The wicked, double-time blues jam "Love and Greed" kicks off this first
"official" live recording from Blues Traveler, and if you've never
experienced the band live, it's a great place to start.
Actually, whether you're a full-fledged blues-head or someone who just
digs the current radio staples "Hook" and "Run-Around", this 2-CD,
three-hour collection is a panoramic snapshot of what the band does best -
play hard, play long, and play live. You'll especially enjoy Live from
the Fall if you're gonna venture out to catch the band at the
H.O.R.D.E. Tour stop at Southwestern College on July 26.
Singer/harmonica player John Popper, guitarist Chan Kinchla, bassist Bob
Sheehan, and drummer Brendan Hill have always been a most generous live
act, never giving a chintzy performance, preferring to leave their fans
breathless from exhaustion rather than waiting for more. A couple of
unreleased tracks are two highlights among many here: the slow groove of
"Regarding Steven" and the epic, rambling excursion of "Closing Down The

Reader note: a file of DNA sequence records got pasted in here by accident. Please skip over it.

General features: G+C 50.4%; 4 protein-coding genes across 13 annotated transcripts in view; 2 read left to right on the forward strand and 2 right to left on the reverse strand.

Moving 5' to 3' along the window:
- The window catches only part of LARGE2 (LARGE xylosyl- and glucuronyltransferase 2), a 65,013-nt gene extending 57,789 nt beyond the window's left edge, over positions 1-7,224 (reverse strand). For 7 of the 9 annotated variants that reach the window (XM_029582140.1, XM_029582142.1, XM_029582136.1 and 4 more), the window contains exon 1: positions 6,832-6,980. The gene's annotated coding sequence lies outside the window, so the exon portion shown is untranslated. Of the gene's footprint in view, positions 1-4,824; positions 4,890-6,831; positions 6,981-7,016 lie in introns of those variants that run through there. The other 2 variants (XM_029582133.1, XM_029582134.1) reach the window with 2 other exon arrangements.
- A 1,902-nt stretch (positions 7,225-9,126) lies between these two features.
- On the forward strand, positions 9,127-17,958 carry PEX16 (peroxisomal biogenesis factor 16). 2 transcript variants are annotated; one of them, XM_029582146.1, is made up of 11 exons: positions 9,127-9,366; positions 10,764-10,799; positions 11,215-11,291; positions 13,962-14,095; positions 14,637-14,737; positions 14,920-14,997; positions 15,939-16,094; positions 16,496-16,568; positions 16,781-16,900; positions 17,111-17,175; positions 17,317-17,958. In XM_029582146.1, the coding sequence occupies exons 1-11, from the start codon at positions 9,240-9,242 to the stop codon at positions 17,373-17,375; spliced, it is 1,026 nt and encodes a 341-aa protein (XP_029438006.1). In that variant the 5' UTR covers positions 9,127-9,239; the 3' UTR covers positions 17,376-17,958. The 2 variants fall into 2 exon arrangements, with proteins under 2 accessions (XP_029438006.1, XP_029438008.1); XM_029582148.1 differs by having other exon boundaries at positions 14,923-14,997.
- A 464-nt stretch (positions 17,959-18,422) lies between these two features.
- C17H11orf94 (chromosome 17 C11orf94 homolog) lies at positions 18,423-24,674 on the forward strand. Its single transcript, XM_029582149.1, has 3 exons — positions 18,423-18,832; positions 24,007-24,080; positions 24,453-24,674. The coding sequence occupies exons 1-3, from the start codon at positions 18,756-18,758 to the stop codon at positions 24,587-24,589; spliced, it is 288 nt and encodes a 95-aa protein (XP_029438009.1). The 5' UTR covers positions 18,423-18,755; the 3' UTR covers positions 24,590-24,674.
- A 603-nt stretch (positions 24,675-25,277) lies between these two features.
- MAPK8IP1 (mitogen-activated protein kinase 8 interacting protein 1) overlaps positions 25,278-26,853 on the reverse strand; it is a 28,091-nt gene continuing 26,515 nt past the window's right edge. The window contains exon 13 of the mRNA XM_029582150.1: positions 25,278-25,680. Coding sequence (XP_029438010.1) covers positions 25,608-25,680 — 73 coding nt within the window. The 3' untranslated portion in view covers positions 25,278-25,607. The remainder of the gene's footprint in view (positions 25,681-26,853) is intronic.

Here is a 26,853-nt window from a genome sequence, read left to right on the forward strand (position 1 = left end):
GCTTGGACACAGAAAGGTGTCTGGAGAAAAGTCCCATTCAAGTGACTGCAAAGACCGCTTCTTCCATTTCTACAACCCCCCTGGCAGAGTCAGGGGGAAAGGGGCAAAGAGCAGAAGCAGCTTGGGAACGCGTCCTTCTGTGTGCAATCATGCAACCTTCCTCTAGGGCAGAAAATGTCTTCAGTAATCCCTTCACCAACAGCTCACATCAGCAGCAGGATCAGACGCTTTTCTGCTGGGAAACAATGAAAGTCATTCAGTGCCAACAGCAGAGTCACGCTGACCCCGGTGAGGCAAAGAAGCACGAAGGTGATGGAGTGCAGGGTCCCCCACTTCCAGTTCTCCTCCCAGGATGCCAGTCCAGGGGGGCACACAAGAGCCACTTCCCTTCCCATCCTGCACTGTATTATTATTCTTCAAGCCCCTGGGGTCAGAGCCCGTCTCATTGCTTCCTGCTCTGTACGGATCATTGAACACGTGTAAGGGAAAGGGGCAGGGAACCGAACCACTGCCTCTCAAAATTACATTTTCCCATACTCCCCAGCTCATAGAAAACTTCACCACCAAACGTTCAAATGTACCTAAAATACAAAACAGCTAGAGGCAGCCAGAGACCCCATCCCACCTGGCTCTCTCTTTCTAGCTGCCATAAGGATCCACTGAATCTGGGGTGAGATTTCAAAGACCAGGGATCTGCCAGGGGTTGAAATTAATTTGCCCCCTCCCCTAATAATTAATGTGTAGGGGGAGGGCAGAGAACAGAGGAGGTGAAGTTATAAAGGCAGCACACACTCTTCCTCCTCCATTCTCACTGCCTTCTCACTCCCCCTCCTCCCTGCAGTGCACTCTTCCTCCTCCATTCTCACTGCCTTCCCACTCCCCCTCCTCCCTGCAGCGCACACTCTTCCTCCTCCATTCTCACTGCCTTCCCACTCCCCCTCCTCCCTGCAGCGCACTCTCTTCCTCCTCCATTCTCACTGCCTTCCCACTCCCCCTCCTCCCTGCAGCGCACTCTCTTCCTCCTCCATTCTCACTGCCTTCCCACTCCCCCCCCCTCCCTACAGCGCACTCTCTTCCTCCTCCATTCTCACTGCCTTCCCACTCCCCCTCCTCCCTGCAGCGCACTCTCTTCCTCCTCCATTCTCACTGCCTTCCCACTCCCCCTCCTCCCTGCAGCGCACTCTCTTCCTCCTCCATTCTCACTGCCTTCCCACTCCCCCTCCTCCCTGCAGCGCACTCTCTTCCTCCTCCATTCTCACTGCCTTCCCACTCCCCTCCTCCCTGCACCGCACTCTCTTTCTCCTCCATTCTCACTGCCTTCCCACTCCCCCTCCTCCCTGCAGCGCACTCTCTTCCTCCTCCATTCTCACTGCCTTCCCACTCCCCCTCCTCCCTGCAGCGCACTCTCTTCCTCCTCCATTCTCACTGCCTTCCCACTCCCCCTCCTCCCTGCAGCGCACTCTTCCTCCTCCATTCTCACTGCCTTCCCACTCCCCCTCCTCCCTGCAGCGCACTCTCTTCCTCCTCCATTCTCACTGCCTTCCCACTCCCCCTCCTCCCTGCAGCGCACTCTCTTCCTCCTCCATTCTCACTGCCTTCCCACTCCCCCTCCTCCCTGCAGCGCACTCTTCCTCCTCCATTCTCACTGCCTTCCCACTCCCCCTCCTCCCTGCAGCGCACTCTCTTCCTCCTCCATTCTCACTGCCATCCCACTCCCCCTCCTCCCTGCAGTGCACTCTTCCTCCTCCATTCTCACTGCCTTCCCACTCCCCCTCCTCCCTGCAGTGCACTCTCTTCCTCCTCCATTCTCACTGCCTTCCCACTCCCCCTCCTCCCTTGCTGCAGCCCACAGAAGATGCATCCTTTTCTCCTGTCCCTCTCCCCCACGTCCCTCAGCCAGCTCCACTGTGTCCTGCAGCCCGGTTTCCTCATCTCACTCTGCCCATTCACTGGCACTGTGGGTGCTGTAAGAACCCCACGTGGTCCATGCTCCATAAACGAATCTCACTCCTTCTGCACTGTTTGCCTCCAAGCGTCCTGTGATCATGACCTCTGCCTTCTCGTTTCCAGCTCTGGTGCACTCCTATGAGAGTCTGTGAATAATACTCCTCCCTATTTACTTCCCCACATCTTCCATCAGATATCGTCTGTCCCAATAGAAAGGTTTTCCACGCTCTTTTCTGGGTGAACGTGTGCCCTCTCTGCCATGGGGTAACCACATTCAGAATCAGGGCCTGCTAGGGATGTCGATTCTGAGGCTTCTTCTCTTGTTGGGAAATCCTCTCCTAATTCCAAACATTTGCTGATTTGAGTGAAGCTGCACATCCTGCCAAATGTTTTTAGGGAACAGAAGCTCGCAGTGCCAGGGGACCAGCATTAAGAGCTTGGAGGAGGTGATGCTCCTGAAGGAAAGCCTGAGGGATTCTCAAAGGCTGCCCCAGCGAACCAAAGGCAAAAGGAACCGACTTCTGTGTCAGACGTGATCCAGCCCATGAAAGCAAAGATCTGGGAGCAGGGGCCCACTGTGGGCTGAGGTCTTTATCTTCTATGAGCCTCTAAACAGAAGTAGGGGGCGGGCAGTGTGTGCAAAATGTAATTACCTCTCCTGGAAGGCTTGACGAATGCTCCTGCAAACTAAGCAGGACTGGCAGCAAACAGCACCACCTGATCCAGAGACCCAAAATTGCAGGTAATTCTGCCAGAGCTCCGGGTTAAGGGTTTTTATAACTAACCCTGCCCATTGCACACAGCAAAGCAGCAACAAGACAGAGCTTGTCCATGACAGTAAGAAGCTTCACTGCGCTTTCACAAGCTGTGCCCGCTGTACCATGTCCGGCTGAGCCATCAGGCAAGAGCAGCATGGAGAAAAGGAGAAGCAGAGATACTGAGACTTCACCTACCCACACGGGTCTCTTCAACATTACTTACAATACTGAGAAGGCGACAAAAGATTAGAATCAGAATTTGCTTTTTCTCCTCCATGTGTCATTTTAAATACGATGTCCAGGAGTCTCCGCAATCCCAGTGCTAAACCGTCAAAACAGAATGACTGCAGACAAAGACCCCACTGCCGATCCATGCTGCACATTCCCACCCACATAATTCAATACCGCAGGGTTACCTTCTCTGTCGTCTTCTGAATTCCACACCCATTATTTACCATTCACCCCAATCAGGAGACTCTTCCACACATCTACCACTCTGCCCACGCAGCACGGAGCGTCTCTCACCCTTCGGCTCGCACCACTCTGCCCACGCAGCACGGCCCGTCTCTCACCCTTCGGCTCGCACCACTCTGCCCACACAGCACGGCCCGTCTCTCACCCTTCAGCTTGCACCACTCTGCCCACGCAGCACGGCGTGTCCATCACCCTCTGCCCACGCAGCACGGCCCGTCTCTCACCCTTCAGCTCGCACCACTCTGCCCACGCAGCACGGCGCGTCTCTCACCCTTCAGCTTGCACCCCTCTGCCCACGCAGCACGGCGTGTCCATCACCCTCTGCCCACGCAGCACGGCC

Park", narrated ever so eloquently by Popper.
As CD number 1 continues, the lilting delicacy of "100 Years" is followed
by the three-and-a-half-minute blitzkrieg of "Crash Burn" where Popper,
Kinchla, Sheehan and Hill all take "call and response" breaks on their
respective musical implements, Kinchla taking his spot a bit further in a
dazzling workout. He's on a roll now, and carries it over into "Gina".
Spectacular, as is Popper's harp workout on the same tune.
Displaying Blues Traveler's affinity for free-form jamming, "Alone" begins
CD number 2 in a loose but marvelous near-13 minute version that rises and
falls in its intensity, utilizing dynamic expression most any musician
could be envious of.
Popper's known mainly for his hellfire approach to the harp, and a vocal
style that borders on being hysterical. But a track like "Mountains Win
Again" shows a softer side to his emotive gift. Here he sings slowly,
clearly, and fervently, which is sure to be a welcome revelation to
Add a few more B.T. originals, and covers of War's "Low Rider" and John
Lennon's "Imagine", and you've got a fine live recording by any
The best thing about Blues Traveler's live show is that it's totally
unpretentious - kinda like a bunch of really talented kids playing for a
dozen friends in their drummer's mom's garage. And they know how to spread
out and enjoy their songs on stage. Expect the unexpected. If you want
note-for-note versions in a live setting, better wait for that Journey
reunion tour, 'cause you won't get that attitude here.